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    Fusers and Isolators

    By Tom Moon, MFT

    Andy and Eddie have been together for eight years and have a deep love for each other. They rarely fight, and when they do, it’s usually over minor issues. But they both acknowledge that when they do argue, their lives are disrupted for days and they almost never come to any resolution of the issues. Their most recent conflict began when Andy scheduled them for some weekend events with friends without talking to Eddie first. Eddie reacted with intense anger.

    Inwardly, he felt controlled, manipulated, owned, and suffocated. He responded to those feelings by announcing that he was going away to be alone for the weekend and that Andy could do whatever he wanted by himself. His response threw Andy into a panic. He interpreted Eddie’s reaction as a threat to end the relationship, and responded by becoming clingy, manipulative, and demanding. Instead of trying to negotiate a more mutually satisfactory way to spend the weekend together, he became entrenched in his own position, and told Eddie: “If you really loved me, you’d be happy when I make plans for us.” That statement so infuriated Eddie that he left the house and stayed with a friend overnight.

    What’s really going on here? I believe that both of these guys are caught in a common relationship deadlock known as the Fuser/Isolator pattern. In this relationship, Andy is the “fuser” and Eddie is the “isolator.”

    Fusers typically grew up with an intense need for attachment because their early family relationships were characterized by instability and abandonment. As a result, they obtain their primary sense of safety and security in the world by maintaining close emotional contact with others. Anything that separates or threatens to create separation, even brief or minor events such as an argument, can trigger their terror of abandonment, which is equivalent to death for them.

    Because they’re terrified of abandonment, fusers are willing to forego expressing their own needs in deference to the other. They are often conflict-avoidant “people pleasers” in their relationships. When problems arise, they try to move as quickly as possible to closure in order to relieve their anxiety. If that fails, they sometimes resort to guilt-tripping and other manipulations to get their partners to meet their needs.

    Isolators, on the other hand, typically grew up with at least one intrusive parent who controlled their every move and had no respect for their need for independence or boundaries. Adult isolators can be threatened by commitment, because it mobilizes their fear of engulfment and smothering. When conflict arises, isolators need space and separation in order to relieve their anxiety. At their worst, they can experience the legitimate needs of partners for contact and communication as outrageous demands.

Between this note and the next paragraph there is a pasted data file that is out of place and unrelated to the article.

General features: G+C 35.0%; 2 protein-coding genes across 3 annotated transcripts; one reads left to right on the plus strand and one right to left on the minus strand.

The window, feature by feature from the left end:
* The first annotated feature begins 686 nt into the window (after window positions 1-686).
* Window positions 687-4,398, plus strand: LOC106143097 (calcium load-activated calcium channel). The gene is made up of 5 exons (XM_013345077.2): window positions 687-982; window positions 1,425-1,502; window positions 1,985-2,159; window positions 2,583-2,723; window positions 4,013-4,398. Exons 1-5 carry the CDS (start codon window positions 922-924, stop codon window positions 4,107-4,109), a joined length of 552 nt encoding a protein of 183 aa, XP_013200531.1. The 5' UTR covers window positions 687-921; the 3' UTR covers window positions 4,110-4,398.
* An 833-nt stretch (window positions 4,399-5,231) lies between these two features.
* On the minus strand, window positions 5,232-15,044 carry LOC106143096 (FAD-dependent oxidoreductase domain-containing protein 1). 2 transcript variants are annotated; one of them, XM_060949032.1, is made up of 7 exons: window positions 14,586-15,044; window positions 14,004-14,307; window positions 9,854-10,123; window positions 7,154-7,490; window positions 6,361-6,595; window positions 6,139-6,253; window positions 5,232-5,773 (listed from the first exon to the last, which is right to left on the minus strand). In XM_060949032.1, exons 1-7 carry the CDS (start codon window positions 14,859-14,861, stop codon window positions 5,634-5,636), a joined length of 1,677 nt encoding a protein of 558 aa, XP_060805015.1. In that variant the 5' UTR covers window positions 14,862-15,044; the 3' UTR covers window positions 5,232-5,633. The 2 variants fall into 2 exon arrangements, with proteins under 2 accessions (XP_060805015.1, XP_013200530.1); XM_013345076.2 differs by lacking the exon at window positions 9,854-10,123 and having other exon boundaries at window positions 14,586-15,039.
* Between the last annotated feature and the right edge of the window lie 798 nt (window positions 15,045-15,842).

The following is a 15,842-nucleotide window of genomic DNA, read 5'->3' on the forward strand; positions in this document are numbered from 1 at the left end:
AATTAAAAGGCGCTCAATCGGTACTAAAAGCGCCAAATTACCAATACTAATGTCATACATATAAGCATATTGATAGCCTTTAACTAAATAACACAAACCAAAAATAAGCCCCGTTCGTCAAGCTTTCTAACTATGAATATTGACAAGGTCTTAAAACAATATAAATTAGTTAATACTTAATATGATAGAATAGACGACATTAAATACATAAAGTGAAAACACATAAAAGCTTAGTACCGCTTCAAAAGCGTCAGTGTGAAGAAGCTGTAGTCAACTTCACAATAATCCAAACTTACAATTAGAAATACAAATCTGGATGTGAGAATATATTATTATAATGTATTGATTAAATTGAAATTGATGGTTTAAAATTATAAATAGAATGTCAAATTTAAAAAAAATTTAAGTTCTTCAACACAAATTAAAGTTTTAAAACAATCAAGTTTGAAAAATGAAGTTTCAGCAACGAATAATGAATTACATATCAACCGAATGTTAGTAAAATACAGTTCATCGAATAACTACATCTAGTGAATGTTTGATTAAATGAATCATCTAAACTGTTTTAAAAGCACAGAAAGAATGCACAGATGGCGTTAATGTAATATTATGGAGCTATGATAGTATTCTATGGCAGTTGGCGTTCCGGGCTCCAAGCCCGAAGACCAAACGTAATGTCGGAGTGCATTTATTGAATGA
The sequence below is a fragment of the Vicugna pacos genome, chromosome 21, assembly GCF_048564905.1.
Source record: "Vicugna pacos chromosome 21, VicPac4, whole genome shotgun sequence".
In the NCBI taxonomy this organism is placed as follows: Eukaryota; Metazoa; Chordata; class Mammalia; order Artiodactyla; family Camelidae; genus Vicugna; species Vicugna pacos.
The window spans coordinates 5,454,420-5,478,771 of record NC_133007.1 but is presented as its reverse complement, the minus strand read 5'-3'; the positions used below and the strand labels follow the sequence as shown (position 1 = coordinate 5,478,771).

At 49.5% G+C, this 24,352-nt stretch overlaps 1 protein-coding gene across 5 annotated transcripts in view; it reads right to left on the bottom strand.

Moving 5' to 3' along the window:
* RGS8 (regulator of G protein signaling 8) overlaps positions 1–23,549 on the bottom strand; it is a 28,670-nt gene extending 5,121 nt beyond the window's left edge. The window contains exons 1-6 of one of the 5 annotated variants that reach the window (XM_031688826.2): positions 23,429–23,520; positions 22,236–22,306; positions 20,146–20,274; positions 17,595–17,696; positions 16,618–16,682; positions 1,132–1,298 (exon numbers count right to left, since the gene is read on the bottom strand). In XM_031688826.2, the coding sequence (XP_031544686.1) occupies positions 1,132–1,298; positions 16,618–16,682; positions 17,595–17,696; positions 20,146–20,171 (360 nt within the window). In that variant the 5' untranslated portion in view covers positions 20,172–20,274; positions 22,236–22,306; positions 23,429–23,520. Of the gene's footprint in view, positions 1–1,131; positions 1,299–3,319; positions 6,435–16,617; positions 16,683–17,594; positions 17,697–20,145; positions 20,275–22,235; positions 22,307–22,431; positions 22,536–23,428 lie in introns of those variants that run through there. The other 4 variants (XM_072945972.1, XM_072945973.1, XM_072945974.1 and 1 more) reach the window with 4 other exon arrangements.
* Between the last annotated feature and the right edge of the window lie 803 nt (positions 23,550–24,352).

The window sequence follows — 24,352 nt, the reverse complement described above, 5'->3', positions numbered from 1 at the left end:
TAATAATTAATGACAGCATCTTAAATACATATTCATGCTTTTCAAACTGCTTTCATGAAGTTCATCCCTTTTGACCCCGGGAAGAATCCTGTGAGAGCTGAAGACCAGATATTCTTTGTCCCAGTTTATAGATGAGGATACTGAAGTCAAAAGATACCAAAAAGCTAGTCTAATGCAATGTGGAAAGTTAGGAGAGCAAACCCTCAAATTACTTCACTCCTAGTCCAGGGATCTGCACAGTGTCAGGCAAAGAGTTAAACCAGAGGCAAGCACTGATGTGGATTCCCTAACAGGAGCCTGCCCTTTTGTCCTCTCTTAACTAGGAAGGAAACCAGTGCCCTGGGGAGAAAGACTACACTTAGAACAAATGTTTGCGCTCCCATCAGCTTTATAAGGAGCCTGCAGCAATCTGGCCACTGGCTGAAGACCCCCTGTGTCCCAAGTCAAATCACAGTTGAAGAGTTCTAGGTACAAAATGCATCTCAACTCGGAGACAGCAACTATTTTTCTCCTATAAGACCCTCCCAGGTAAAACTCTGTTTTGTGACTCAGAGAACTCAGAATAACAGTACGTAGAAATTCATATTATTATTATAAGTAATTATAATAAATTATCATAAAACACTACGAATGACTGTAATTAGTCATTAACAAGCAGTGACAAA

Both Andy and Eddie are trying to get their legitimate needs met in the only way they know how, by using the coping patterns they developed when they were young. Unfortunately, these are immature and rigid responses that are inadequate ways of dealing with the complexities of adult relationships. Their reactions re-open old wounds in each other, and they each respond to their increasing anxiety by becoming more entrenched in their familiar positions. Their current struggle isn’t just about communication or how to spend a weekend. It has morphed into a desperate fight for love on Andy’s part, and for Eddie, an equally desperate fight to preserve his autonomy.

    The only way out of a deadlock like this is through insight and conscious awareness. When Andy and Eddie take their respective “stands,” they’re both in a kind of trance. They react automatically from past conditioning, with intense emotion and with little reflection. In the heat of the argument, each sees the other as the bad guy. In a sense, each man’s wounds are interacting with the other man’s wounds. But the real “enemy” isn’t the other guy; it’s the Fuser/Isolator pattern that keeps them mutually deadlocked.

    Conscious reflection and discussion can create the opportunity to go beyond repeating old traumas by enlisting their adult minds in the project of finding more mutually satisfying responses to them. Their shared task is to come to a deeper understanding of their respective childhood experiences and to a fuller understanding of the different meanings that each of them is projecting onto the situations they are fighting over. The development of insight is their road to mutual forgiveness and deeper intimacy.

    Tom Moon is a psychotherapist in San Francisco. For more information, please visit his website http://tommoon.net/